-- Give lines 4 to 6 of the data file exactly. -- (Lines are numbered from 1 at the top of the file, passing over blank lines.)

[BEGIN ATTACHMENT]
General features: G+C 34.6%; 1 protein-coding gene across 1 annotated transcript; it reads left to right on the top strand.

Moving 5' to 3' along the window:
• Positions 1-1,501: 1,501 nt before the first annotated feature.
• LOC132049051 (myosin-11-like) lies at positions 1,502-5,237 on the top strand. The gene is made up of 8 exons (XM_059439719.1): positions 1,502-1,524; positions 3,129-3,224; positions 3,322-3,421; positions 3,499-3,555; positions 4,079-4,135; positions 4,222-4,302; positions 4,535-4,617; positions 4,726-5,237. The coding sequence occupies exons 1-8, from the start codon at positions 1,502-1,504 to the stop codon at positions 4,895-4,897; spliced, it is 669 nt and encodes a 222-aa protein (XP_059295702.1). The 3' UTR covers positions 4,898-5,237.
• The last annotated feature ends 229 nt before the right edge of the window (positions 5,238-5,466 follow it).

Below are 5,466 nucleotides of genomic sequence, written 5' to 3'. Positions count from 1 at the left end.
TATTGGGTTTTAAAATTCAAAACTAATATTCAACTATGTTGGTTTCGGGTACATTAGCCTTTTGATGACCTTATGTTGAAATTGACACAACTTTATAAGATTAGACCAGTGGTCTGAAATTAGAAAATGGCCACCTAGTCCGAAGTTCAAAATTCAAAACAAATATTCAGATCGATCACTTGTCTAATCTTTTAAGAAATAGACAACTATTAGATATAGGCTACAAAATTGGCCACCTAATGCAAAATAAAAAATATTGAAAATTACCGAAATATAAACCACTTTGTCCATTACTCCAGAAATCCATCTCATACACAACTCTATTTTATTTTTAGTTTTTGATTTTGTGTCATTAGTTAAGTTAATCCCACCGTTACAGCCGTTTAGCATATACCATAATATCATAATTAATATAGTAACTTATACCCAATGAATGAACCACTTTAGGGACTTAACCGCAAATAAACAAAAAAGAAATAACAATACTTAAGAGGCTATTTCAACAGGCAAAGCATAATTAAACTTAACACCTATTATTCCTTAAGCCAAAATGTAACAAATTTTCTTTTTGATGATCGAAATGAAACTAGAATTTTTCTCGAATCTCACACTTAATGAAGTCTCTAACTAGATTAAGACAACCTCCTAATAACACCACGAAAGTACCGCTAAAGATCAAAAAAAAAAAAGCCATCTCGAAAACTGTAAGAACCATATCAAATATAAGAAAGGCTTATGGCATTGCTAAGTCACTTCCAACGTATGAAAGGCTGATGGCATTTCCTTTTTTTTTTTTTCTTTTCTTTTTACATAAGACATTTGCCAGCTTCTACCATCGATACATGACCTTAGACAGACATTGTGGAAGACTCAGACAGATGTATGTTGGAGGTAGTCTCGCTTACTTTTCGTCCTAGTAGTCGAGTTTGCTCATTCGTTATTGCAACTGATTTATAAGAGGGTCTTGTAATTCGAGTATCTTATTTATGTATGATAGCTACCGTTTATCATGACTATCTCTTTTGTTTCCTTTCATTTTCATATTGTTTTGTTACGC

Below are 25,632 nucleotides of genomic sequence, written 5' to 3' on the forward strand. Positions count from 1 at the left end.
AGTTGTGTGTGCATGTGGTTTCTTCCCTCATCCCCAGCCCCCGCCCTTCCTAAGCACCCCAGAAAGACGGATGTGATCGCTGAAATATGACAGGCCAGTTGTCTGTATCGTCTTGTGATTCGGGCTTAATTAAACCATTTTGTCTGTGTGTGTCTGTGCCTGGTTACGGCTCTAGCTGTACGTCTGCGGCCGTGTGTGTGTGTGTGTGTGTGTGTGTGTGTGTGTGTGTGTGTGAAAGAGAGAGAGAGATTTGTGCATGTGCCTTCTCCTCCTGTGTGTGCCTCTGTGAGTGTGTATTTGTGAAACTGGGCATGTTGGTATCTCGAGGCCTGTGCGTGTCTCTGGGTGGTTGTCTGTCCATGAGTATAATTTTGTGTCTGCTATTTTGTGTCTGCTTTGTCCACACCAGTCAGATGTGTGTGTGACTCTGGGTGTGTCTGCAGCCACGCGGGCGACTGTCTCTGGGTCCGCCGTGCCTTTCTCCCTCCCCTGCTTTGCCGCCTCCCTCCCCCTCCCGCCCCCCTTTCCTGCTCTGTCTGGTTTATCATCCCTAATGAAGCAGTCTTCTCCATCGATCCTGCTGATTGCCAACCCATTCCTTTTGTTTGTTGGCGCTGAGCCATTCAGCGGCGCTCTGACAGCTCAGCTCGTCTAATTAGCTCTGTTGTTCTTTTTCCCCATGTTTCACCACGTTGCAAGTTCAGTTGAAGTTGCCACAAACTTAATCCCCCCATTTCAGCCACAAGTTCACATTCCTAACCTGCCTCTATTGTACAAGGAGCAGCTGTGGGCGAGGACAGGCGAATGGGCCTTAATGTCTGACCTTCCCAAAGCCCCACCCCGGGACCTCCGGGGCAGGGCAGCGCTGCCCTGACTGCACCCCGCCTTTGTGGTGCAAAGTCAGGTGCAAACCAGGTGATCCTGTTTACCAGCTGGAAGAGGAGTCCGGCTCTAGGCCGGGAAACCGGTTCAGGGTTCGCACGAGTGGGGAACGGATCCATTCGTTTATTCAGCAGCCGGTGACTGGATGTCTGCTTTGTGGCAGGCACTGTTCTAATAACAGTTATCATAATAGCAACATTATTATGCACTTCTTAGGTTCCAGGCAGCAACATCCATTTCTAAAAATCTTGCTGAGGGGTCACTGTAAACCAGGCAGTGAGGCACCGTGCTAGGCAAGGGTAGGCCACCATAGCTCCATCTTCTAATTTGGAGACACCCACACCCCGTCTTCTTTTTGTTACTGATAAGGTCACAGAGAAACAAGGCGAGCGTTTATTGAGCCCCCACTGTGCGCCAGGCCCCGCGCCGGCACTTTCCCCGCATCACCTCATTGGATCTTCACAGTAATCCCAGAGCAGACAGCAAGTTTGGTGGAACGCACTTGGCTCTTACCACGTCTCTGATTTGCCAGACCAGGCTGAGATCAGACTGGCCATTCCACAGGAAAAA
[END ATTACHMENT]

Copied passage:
• LOC132049051 (myosin-11-like) lies at positions 1,502-5,237 on the top strand. The gene is made up of 8 exons (XM_059439719.1): positions 1,502-1,524; positions 3,129-3,224; positions 3,322-3,421; positions 3,499-3,555; positions 4,079-4,135; positions 4,222-4,302; positions 4,535-4,617; positions 4,726-5,237. The coding sequence occupies exons 1-8, from the start codon at positions 1,502-1,504 to the stop codon at positions 4,895-4,897; spliced, it is 669 nt and encodes a 222-aa protein (XP_059295702.1). The 3' UTR covers positions 4,898-5,237.
• The last annotated feature ends 229 nt before the right edge of the window (positions 5,238-5,466 follow it).

Below are 5,466 nucleotides of genomic sequence, written 5' to 3'. Positions count from 1 at the left end.